Bathroom Tile Programming

This post is a follow-up to the video I released on my YouTube channel about bathroom tile programming. It contains a few other problems that didn’t make it into the video (so it wouldn’t be too long), but are interesting to try to solve on your own.

If you have any other interesting problems to share (or you think some of the solutions I have could be improved/are not correct), please let me know 🙂.

Click on tasks to see the solutions.

Task: accept the input     \iff it contains balanced parentheses

A simple solution that has the time complexity O(n)\mathcal{O}(n) can be found in the video, so this solution concerns only the faster O(logn)\mathcal{O}(\log n) one, which is asymptotically optimal.

The idea is to count, how many parentheses we’ve seen so far and store it in the columns of the tiling as a binary number. When we see a one, we increment – if the previous bit was 0, we put 1 to the right and don’t carry. If it was a 1, we put 0 and do carry (see the diagram above). Same goes for decrementing:

If we wanted to make the tileset a little more concise, we could exchange the color (that is mostly there for clarity) with a zero, yielding the following:

Task: accept the input     \iff if contains the same number of zeroes and ones

The solution is very similar to the previous example. We’re again counting in binary. The main difference is that we can go “negative” (since there can sometimes be more zeroes and sometimes more ones), which we handle by counting with two different sets of tiles for positive and negative numbers.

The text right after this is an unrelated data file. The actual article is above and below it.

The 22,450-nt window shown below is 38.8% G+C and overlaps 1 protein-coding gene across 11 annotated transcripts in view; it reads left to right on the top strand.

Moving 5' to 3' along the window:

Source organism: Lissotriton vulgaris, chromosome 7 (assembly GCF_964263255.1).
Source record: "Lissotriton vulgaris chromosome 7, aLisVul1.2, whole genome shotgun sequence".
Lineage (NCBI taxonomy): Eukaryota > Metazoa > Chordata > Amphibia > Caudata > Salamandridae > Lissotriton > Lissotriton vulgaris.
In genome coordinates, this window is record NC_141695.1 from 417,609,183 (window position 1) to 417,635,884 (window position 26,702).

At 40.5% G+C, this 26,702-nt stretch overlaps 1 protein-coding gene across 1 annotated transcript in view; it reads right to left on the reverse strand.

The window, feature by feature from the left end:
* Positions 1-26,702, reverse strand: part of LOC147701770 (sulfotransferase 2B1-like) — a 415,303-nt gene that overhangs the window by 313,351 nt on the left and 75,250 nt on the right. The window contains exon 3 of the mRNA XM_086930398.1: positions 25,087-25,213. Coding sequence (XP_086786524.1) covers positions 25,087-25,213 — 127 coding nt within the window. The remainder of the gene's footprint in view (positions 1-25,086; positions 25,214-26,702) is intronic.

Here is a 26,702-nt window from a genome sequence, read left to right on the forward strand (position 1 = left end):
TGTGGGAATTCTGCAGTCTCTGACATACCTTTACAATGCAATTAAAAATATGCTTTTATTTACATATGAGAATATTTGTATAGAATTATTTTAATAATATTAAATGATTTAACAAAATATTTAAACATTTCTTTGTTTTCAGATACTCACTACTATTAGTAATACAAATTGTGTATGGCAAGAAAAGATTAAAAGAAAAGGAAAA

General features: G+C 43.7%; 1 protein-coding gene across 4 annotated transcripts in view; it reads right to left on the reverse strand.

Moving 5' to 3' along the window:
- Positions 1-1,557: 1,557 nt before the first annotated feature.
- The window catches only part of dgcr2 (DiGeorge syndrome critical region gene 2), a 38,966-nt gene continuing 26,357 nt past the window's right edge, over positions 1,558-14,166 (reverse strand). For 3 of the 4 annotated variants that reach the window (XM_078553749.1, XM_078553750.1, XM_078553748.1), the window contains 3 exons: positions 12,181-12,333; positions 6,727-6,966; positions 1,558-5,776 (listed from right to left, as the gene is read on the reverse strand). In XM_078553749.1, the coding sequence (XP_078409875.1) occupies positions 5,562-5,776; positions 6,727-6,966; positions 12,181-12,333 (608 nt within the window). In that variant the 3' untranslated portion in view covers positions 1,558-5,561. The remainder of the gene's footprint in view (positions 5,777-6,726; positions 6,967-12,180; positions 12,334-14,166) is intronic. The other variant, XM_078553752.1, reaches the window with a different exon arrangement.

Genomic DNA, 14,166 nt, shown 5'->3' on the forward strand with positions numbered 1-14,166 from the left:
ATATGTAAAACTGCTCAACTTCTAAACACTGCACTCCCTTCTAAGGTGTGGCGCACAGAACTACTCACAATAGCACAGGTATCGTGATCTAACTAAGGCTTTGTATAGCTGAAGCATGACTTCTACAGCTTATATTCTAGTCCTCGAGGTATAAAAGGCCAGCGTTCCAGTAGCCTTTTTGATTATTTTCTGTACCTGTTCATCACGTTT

I’m not including the exact solution, since it’s essentially the same as the previous one, only with twice as much tiles.

The time complexity is O(logn)\mathcal{O}(\log n).

Task: accept the input     \iff the number of ones is a power of 2

The main trick here is to realize that numbers in the form 2n12^n - 1 are made out of nn ones in binary, which we can match against the right side of the wall when filling from the left. The only thing we have to figure out is how to subtract one – this we can do with a different left color and a set of tiles that simply ignore the first one on the input and only then start the count.

We also must not forgot to accept a single 1, for which we include a special tile (the last one).

The time complexity is O(logn)\mathcal{O}(\log n).

Task: accept the input     \iff it's a palindrome (of zeroes and ones)

The idea behind the solution is to connect the first and last character and move the rest of the string to the next level. The side colors are there for the odd-size blocks end up in the middle (if the length of the palindrome is odd).

The time complexity is O(n)\mathcal{O}(n).
Task: accept the input     \iff it is divisible by 13 (given in base 10)

The solution is based on long division, only difference being that we don’t write the result anywhere but simply calculate the remainder. There are a lot of tiles that each correspond to what carry we currently have and what the next input number is.

The time complexity is O(1)\mathcal{O}(1).